Up to 78% of pregnant women experience some form of sleep disturbance during pregnancy.1 That means almost every woman could be getting better sleep during pregnancy.
While causes of sleep problems can include difficulty breathing, restless legs syndrome (e.g., intense leg discomfort when lying down), and frequent going to the bathroom, they can also be caused by – and lead to – a whole host of emotional challenges.
Poor Sleep and Emotional Health
Amid just trying to cope with feeling continually exhausted, you may not realize the hit that your emotional health takes due to poor sleep.
Recent studies show that when pregnant women experience poor sleep patterns, they:2
- Feel like the quality of their lives is significantly impacted. They don’t enjoy life like they used to, and they enjoy their pregnancy less and less.
- Are more apt to feel “low” and may struggle with a low-level sadness that they can’t shake or more intense depression during pregnancy.
- Feel stress more intensely and feel less able to cope with daily hassles.
- Tend to socialize or spend time with friends and supports less, simply because they don’t have the energy.
- Aren’t as productive. They can’t be as productive at home or work as when rested.
The Enemies of Getting Better Sleep in Pregnancy
The solutions seem simple: take naps and go to bed earlier. Excellent advice.
Why don’t we follow that advice?
- We feel too busy. We’re too crunched by work and family commitments to take time out to nap or get to bed earlier.
- We feel guilty. We self-sacrifice to do it all and meet everyone’s needs – but our own.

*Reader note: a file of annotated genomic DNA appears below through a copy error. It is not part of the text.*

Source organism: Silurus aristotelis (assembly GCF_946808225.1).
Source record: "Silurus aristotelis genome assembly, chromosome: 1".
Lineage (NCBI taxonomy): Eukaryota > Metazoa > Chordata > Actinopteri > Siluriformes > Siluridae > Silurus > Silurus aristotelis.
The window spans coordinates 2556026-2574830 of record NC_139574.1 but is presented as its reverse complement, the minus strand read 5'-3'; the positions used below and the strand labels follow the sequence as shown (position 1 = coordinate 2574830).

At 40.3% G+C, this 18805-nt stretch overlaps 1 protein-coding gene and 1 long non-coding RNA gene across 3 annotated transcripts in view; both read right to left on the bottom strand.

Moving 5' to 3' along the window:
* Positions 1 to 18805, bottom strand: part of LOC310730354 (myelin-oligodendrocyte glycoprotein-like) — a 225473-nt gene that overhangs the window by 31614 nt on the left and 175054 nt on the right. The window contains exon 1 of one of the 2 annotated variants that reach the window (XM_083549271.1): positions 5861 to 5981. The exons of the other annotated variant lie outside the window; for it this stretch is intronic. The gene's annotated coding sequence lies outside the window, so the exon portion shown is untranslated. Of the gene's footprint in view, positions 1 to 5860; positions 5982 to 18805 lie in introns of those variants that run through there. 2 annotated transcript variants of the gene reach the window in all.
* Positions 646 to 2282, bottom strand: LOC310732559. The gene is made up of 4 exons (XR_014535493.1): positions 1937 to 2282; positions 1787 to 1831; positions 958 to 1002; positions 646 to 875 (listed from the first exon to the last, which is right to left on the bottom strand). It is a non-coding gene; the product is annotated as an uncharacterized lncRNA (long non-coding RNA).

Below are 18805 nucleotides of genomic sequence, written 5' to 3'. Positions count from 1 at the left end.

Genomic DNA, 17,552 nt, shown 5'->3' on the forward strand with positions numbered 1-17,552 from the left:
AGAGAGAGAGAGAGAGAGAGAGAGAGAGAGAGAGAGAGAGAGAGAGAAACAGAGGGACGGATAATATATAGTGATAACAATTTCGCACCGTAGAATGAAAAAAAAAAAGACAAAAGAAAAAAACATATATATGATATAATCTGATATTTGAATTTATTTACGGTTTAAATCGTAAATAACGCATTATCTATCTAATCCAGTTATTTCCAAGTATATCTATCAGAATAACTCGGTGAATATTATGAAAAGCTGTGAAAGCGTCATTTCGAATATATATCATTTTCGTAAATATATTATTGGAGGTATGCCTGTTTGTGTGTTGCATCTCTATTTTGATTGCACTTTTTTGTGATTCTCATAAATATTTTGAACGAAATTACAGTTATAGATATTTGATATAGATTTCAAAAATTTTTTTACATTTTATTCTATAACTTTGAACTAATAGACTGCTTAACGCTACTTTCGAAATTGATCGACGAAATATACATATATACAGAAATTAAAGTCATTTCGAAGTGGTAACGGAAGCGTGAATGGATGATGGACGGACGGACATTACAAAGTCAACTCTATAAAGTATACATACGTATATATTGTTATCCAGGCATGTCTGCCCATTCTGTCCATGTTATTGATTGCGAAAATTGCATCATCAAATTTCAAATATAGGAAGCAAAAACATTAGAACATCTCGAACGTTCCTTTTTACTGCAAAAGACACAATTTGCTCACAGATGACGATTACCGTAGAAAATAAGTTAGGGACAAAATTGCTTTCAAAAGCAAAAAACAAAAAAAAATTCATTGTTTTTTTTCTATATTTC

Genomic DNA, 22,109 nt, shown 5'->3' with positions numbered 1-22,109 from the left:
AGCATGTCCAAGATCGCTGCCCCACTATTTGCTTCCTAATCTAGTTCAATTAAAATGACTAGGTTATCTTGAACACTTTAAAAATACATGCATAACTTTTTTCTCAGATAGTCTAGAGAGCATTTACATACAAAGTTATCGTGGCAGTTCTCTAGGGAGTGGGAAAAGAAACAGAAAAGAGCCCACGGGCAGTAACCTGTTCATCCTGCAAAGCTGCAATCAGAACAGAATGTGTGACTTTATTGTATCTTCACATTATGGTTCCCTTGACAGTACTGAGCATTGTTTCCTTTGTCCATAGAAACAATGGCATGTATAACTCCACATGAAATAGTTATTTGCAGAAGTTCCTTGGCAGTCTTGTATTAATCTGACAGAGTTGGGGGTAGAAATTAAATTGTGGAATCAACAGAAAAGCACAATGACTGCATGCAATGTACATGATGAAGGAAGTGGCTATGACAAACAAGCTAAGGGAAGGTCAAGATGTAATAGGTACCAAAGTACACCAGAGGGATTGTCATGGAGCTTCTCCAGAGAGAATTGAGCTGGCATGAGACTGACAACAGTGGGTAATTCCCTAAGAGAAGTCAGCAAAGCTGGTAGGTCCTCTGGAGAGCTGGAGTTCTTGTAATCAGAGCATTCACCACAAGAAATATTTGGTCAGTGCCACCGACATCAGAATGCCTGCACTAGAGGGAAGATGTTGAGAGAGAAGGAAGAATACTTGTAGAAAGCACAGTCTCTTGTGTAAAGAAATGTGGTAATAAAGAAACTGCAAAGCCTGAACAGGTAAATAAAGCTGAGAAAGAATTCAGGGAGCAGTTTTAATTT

- We don’t realize the short- and long-term impact of sleep deprivation – on ourselves, our productivity, and our relationships. We believe that one day, things will turn around and allow us to catch up on our sleep. But, it takes four hours of sound sleep to repay the sleep debt from one hour of lost sleep.
Put Your Mask on First
Have you ever questioned the advice flight attendants give at the start of every flight: Put your oxygen on first before you help others?
Of course not! It makes perfect sense!
Yet, mothers begin their self-sacrificing journey in pregnancy in subtle ways, like forfeiting sleep for the sake of work and family. Somehow, we equate the loss of sleep and well-being with dedication and being a good mother.
But, when we hear women talk about being a good mother, we hear things like:
- I want to be there for my child.
- I want to give them what I didn’t have.
- I want to teach them.
- I want the best for them.
- I want to love and nurture them.
None of these fine things can be accomplished in a dragged-out, low-energy state. Each of these wonderful desires takes ENERGY and INVESTMENT.
Today, listen to the ancient wisdom that has served many previous generations: Love yourself as you love others.
Take time to sleep and find ways to rest as a new parent. It’s a habit that will serve you well.